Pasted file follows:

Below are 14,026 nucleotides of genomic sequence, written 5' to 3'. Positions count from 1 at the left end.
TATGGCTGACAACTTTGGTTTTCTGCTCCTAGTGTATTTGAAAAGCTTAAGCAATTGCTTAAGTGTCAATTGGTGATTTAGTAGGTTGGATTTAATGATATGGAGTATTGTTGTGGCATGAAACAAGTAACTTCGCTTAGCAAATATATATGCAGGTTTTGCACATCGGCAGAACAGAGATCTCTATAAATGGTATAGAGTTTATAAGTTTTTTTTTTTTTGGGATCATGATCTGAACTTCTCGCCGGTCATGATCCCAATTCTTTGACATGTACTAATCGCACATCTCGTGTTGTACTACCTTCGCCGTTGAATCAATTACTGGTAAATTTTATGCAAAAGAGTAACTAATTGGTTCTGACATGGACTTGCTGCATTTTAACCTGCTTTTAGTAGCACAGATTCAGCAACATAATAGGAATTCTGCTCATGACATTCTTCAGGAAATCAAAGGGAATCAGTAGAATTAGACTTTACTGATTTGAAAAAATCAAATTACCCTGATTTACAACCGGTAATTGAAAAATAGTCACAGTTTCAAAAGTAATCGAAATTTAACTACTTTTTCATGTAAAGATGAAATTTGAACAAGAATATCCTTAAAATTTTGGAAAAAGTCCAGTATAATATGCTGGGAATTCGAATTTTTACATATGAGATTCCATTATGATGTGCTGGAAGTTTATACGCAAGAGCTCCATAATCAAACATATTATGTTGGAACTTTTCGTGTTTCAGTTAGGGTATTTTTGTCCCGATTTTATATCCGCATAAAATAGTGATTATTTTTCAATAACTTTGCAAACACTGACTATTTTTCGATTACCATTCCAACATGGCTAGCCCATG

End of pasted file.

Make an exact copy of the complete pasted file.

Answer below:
Below are 14,026 nucleotides of genomic sequence, written 5' to 3'. Positions count from 1 at the left end.
TATGGCTGACAACTTTGGTTTTCTGCTCCTAGTGTATTTGAAAAGCTTAAGCAATTGCTTAAGTGTCAATTGGTGATTTAGTAGGTTGGATTTAATGATATGGAGTATTGTTGTGGCATGAAACAAGTAACTTCGCTTAGCAAATATATATGCAGGTTTTGCACATCGGCAGAACAGAGATCTCTATAAATGGTATAGAGTTTATAAGTTTTTTTTTTTTTGGGATCATGATCTGAACTTCTCGCCGGTCATGATCCCAATTCTTTGACATGTACTAATCGCACATCTCGTGTTGTACTACCTTCGCCGTTGAATCAATTACTGGTAAATTTTATGCAAAAGAGTAACTAATTGGTTCTGACATGGACTTGCTGCATTTTAACCTGCTTTTAGTAGCACAGATTCAGCAACATAATAGGAATTCTGCTCATGACATTCTTCAGGAAATCAAAGGGAATCAGTAGAATTAGACTTTACTGATTTGAAAAAATCAAATTACCCTGATTTACAACCGGTAATTGAAAAATAGTCACAGTTTCAAAAGTAATCGAAATTTAACTACTTTTTCATGTAAAGATGAAATTTGAACAAGAATATCCTTAAAATTTTGGAAAAAGTCCAGTATAATATGCTGGGAATTCGAATTTTTACATATGAGATTCCATTATGATGTGCTGGAAGTTTATACGCAAGAGCTCCATAATCAAACATATTATGTTGGAACTTTTCGTGTTTCAGTTAGGGTATTTTTGTCCCGATTTTATATCCGCATAAAATAGTGATTATTTTTCAATAACTTTGCAAACACTGACTATTTTTCGATTACCATTCCAACATGGCTAGCCCATG